A great and eye-opening read
I really enjoyed this book from start to finish. I was a teenager in Ireland when Mountbatten’s boat was bombed and I remember the incident but my memory lacks clarity. This book helped to fill the gaps and was a pleasure to read. It mixed the historical account of the events with the personal and painful journey of Timothy Knatchbull and his family and made the reader feel included in their life story. V Dowley
A moving insight
I remembered the bombing and was shocked and saddened at the time. The story of the events that took place and the journey taken by the whole family is gripping and inspirational at the same time. A great read of real history. Colin G Blake
This is a beautifully written, deeply personal account of human tragedy. What impresses most is the author’s compassion and lack of bitterness throughout his search for answers. It is a text book study of grief- the grief of losing a twin, your other half. But it is also deeply interesting in terms of recent political and Royal history. CE Jones
A clear understanding
I only bought and read this book because of the moving interview I heard with the author on the radio, when I heard him speaking about the events of 1979 and the subsequent emotional and political fallout that followed, I felt compelled to read the full account. This is a story that all families can relate to and understand, its a story of love and honour bound with a full sense of history and patriotism. Knatchbull could easily have wallowed in self pity, but he doesn’t, instead he shows remarkable fortitude and strength in the intimate and caring style in which he has chosen to tell this most personal story. It’s a beautiful book, and the family at the core could be from almost any walk of life, at no point does the fact that Mountbatten, being the grandson of Queen Victoria make it difficult for the reader to identify with the family and character’s within. This is a history book, a story book, and a window looking into our structure and very being as a nation, its a book about ordinary people in an extraordinary situation. The book also gives us a remarkable insight to subjects that are usually misunderstood or misplaced, such as IRA activity and government policy and structure at the time of the so called “troubles” in Ireland. I was incredibly moved by some of the accounts within this book, it must have been so very difficult to have covered the more sensitive issues, but as I say, its not indulgent, just a thoroughly good read. K Thompson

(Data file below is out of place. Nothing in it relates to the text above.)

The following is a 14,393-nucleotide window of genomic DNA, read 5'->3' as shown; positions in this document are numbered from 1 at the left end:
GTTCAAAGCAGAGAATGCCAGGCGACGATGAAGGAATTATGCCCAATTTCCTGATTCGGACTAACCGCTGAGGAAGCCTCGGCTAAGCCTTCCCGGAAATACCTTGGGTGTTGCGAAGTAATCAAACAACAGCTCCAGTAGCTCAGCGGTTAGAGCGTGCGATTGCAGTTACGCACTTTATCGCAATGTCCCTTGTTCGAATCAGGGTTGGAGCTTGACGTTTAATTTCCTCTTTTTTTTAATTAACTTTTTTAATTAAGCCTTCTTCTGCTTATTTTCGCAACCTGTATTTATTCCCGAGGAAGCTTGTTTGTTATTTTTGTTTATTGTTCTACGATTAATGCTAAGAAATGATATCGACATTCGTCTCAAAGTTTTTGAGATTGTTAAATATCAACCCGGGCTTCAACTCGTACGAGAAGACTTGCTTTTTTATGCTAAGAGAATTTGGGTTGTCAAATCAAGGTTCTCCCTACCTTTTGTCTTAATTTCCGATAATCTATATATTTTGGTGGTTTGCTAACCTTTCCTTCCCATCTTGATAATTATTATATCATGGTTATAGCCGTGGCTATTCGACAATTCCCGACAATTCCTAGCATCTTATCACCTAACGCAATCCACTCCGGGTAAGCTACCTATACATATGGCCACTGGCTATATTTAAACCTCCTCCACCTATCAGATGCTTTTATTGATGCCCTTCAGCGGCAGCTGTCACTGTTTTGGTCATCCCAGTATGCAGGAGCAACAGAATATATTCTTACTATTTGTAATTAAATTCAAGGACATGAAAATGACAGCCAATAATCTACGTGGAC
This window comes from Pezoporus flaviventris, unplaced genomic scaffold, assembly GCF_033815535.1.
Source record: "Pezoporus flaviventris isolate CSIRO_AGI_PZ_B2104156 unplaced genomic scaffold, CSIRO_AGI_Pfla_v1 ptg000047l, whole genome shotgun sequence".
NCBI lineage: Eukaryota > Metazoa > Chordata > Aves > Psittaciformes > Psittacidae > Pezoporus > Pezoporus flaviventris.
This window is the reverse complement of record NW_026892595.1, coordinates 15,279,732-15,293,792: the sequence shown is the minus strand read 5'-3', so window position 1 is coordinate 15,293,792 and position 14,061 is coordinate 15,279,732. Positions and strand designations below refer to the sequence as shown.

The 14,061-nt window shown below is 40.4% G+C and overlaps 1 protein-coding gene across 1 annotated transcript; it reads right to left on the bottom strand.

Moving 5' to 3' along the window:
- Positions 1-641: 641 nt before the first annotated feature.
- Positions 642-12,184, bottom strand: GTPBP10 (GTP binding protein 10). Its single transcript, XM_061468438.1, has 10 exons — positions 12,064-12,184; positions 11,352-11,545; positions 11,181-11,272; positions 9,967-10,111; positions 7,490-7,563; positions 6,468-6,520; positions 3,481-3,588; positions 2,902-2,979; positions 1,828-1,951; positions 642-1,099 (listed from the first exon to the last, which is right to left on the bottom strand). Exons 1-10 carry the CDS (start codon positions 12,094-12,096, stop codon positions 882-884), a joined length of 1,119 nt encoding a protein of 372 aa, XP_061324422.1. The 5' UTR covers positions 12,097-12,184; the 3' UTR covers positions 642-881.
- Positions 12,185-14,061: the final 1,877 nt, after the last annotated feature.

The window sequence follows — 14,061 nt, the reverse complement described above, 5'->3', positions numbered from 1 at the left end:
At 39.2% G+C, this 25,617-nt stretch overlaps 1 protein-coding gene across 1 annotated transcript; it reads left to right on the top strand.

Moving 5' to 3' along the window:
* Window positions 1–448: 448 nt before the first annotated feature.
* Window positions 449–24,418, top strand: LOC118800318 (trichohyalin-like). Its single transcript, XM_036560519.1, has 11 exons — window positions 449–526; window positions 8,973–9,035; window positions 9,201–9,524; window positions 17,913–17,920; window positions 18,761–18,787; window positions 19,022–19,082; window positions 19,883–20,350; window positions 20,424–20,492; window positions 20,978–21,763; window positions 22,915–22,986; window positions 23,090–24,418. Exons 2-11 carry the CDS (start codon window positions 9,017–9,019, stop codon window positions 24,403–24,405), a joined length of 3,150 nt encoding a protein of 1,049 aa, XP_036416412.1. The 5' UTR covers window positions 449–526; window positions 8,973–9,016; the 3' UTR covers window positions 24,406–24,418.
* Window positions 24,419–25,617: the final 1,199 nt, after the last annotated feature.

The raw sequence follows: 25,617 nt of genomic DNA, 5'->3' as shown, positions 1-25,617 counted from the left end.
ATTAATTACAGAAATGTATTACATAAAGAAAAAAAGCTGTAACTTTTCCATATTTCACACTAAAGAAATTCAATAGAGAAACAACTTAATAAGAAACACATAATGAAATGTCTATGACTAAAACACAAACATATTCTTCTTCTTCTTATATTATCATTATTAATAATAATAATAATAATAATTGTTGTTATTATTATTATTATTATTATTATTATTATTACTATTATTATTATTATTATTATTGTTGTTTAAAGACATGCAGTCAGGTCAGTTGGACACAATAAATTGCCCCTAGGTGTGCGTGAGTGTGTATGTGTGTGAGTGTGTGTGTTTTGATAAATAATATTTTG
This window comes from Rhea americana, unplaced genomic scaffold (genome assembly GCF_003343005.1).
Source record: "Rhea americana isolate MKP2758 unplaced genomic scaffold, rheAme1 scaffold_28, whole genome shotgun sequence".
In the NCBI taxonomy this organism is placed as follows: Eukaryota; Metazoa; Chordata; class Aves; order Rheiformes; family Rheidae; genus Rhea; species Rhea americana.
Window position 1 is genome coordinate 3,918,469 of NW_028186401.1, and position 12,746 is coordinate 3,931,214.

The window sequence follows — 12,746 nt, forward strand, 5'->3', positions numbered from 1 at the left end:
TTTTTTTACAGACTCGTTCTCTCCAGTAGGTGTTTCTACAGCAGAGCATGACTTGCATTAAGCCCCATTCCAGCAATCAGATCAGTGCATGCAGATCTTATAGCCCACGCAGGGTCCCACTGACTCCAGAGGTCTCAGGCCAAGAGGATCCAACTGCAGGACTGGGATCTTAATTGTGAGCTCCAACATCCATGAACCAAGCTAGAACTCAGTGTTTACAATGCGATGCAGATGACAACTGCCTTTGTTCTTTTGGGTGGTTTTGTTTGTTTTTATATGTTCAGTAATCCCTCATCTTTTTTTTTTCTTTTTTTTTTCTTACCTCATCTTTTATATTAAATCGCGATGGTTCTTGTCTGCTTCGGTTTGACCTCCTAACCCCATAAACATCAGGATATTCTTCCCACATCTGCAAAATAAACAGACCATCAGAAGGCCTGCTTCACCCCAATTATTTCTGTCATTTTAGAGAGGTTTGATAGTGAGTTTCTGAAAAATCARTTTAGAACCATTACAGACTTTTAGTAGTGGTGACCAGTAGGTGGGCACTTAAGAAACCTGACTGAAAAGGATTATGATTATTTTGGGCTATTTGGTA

A necessary book
This is an intelligent, brave and moving book which tells of the terrible event which shatters a family. Much more than an account of the violence committed on the day in question, the book charts the writer’s journey back to his childhood and the ways in which he eventually moves from grief to mourning for what he, his brother and his family have lost. The book is detailed in its research and incorporates Timothy Knatchbull’s journal entries as he comes, many years later, to revisit the places, people, and experiences of that time. Utterly compelling. Dr. B Jay
This well written book is shatteringly honest and endlessly page-turning. It’s so very readable, yet so often not an easy read and at times I had the uncomfortable feeling of peering through an open window upon a family’s most private moments. However, it was impossible to avert my eyes and I must thank Timothy Knatchbull for opening them just that bit little wider. I found myself googling so many aspects of this book, in the quest for further knowledge and found how very little I really know of Ireland’s troubled history.